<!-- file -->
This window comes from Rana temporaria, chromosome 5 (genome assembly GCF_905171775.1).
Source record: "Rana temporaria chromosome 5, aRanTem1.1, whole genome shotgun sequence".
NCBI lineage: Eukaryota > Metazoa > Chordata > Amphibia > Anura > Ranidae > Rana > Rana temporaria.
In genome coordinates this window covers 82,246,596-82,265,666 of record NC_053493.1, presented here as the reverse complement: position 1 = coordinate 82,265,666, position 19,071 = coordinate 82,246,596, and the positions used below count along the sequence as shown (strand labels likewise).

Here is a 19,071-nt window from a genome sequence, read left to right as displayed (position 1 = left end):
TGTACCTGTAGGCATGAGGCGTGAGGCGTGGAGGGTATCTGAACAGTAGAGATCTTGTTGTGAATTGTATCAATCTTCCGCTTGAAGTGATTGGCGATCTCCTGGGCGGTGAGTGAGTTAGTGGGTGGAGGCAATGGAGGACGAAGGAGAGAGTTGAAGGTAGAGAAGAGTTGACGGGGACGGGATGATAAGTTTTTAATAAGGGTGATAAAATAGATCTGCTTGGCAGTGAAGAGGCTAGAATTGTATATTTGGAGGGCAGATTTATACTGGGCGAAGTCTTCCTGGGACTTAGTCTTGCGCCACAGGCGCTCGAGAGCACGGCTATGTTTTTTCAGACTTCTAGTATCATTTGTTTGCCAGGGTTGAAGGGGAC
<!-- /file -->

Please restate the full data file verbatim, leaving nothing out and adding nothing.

This window comes from Rana temporaria, chromosome 5 (genome assembly GCF_905171775.1).
Source record: "Rana temporaria chromosome 5, aRanTem1.1, whole genome shotgun sequence".
NCBI lineage: Eukaryota > Metazoa > Chordata > Amphibia > Anura > Ranidae > Rana > Rana temporaria.
In genome coordinates this window covers 82,246,596-82,265,666 of record NC_053493.1, presented here as the reverse complement: position 1 = coordinate 82,265,666, position 19,071 = coordinate 82,246,596, and the positions used below count along the sequence as shown (strand labels likewise).

Here is a 19,071-nt window from a genome sequence, read left to right as displayed (position 1 = left end):
TGTACCTGTAGGCATGAGGCGTGAGGCGTGGAGGGTATCTGAACAGTAGAGATCTTGTTGTGAATTGTATCAATCTTCCGCTTGAAGTGATTGGCGATCTCCTGGGCGGTGAGTGAGTTAGTGGGTGGAGGCAATGGAGGACGAAGGAGAGAGTTGAAGGTAGAGAAGAGTTGACGGGGACGGGATGATAAGTTTTTAATAAGGGTGATAAAATAGATCTGCTTGGCAGTGAAGAGGCTAGAATTGTATATTTGGAGGGCAGATTTATACTGGGCGAAGTCTTCCTGGGACTTAGTCTTGCGCCACAGGCGCTCGAGAGCACGGCTATGTTTTTTCAGACTTCTAGTATCATTTGTTTGCCAGGGTTGAAGGGGAC